The fourth day brought us to a ger camp that was starting to be set up for tourists, heated by electricity from a generator, as long as that one was running. We could even charge our phones there and Bimba told us that they were planning on making this a luxury ger camp with proper western toilets and even showers. While the generator was running it was so warm that I dared to take off my clothes and put on fresh ones. Up to this point we had been wearing the same socks for four days, 24/7, day and night, to the extend that they almost got juicy. When we went for lunch that day and could smell our feet from beneath the table we knew it was time for fresh ones. As amazed we were by the space in the ger at first, Mike and I even had a double ger, it lacked peronality and cosyness. As soon as the generator went off it got freezing cold again as the gers in that camp were very badly insulated.
From that camp we went to Mars as Bimba called it. The Flaming Cliff and Bayanzag is famous for its red sand and only a few years back dinosaur eggs were found there ensuring mankind that dinaurs indeed layed eggs, which was uncertain until that day.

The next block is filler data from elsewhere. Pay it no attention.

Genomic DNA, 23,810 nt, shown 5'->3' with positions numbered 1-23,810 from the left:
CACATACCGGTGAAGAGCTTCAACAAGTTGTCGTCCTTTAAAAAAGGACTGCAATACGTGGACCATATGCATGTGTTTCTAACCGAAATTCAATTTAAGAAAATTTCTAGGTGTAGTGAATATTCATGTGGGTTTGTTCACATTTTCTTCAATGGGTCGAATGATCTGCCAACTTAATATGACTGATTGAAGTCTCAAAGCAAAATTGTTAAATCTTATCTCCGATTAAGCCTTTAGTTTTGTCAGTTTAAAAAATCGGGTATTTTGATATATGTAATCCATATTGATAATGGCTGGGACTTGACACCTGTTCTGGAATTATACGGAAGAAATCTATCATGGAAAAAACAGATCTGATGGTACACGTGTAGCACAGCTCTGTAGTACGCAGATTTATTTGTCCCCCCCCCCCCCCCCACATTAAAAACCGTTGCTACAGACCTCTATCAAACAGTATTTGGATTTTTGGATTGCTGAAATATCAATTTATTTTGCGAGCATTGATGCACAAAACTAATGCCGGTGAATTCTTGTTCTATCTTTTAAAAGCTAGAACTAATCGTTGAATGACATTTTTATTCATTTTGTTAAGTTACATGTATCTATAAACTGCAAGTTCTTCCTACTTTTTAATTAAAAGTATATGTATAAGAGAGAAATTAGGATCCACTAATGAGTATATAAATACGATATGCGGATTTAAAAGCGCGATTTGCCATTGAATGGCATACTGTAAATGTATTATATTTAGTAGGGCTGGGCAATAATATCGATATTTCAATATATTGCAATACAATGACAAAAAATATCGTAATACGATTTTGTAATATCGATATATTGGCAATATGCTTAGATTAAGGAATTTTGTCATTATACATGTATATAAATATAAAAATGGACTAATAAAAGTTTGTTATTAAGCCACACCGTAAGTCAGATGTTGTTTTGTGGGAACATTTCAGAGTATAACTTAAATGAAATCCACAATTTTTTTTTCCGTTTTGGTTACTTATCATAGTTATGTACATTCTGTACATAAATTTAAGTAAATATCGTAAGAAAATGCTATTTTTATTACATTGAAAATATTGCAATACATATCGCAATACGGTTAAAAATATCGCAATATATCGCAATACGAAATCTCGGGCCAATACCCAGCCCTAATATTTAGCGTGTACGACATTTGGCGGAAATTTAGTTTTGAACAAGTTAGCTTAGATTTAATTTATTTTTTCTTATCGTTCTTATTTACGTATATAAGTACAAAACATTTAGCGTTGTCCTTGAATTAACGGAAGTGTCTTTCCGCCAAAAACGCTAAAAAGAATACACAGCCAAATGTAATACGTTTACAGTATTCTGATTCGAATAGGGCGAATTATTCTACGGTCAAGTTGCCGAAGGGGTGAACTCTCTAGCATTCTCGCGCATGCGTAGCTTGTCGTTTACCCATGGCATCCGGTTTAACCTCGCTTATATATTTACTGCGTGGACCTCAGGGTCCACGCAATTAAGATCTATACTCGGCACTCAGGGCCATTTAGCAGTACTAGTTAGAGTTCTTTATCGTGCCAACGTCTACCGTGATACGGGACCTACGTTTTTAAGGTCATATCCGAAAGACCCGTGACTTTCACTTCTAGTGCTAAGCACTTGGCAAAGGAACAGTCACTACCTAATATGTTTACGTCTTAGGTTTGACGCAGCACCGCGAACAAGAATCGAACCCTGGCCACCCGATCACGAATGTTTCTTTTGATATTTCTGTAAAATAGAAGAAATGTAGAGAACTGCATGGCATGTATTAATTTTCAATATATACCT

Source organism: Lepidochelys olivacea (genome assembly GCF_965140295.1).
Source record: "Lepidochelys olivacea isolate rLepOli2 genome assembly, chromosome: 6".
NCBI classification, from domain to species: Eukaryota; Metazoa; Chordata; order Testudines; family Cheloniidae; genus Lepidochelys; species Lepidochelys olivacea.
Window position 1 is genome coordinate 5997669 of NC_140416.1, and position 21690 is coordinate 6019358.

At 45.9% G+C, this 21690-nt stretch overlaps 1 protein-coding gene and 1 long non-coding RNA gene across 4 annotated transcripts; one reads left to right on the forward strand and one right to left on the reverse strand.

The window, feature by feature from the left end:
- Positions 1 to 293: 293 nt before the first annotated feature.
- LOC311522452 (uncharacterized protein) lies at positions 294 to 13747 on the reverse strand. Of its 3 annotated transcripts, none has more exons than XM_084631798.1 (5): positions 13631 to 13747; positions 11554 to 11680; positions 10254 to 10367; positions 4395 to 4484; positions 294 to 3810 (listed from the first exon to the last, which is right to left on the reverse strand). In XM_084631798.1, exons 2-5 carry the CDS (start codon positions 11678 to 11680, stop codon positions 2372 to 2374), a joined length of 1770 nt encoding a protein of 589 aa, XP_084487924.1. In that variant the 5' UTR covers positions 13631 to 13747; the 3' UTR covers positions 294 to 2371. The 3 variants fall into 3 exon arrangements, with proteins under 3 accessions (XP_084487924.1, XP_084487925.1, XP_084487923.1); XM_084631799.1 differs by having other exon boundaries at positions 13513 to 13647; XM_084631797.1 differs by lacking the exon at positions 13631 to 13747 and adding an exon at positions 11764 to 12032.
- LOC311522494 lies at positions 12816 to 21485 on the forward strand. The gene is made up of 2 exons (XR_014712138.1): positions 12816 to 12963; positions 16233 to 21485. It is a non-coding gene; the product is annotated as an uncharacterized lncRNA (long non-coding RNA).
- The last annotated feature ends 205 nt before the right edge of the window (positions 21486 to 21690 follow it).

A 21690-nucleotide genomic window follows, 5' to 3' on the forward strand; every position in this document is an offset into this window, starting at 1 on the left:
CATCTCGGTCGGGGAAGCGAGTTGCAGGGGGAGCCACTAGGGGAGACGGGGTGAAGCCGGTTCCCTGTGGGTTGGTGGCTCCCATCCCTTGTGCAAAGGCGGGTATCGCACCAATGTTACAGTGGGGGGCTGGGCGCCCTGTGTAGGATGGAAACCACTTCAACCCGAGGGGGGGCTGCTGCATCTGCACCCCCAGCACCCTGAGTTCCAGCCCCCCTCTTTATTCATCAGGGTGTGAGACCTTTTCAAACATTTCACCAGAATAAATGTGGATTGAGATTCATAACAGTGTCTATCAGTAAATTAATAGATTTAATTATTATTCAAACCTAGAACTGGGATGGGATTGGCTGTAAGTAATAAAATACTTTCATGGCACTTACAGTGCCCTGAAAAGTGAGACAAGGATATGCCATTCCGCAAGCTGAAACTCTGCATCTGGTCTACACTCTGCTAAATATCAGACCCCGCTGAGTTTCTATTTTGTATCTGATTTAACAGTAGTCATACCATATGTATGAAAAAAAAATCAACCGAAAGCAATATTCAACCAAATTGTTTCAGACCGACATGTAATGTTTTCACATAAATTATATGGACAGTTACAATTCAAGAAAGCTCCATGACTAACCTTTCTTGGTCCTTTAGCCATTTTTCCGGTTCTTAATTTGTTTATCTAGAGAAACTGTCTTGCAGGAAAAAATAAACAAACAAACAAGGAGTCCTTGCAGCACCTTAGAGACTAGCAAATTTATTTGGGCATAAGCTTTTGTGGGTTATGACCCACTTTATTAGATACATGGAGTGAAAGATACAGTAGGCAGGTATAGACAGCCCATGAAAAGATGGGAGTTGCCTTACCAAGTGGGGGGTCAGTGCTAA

Our last night would bring us to a winter camp with a nomadic family that specialised in horses giving us the opportunity to ride into the sunset.
In traditional mongolian gear we got our horses and the guide sang along while we where galopping through the Gobi Desert and the sun covered the land in a golden shiny red. An incredible moment which will be one of the best memories to cherish.
This ger was the most beautiful und cozy one, with stunning carpets on the wall and an impressive stove in the middle. Bimba had told the lady from the family that we always complained about being cold so she put an extra bucket of coal into the stove until it was glowing in the dark. That night we slept in a sauna, half naked – not exaggerated – until the coal was burned down and it got cold again.
The next morning it was time to go back Ulan-Bator, to streets, proper houses, heat, a lot of traffic, noise but also soft beds and more importantly – running water. I thought at least my hands were fairly clean with the amount of wetwipes and handsanatiser I had used. But when I washed my hands that afternoon the water turned into a nice black making me wash them twice more.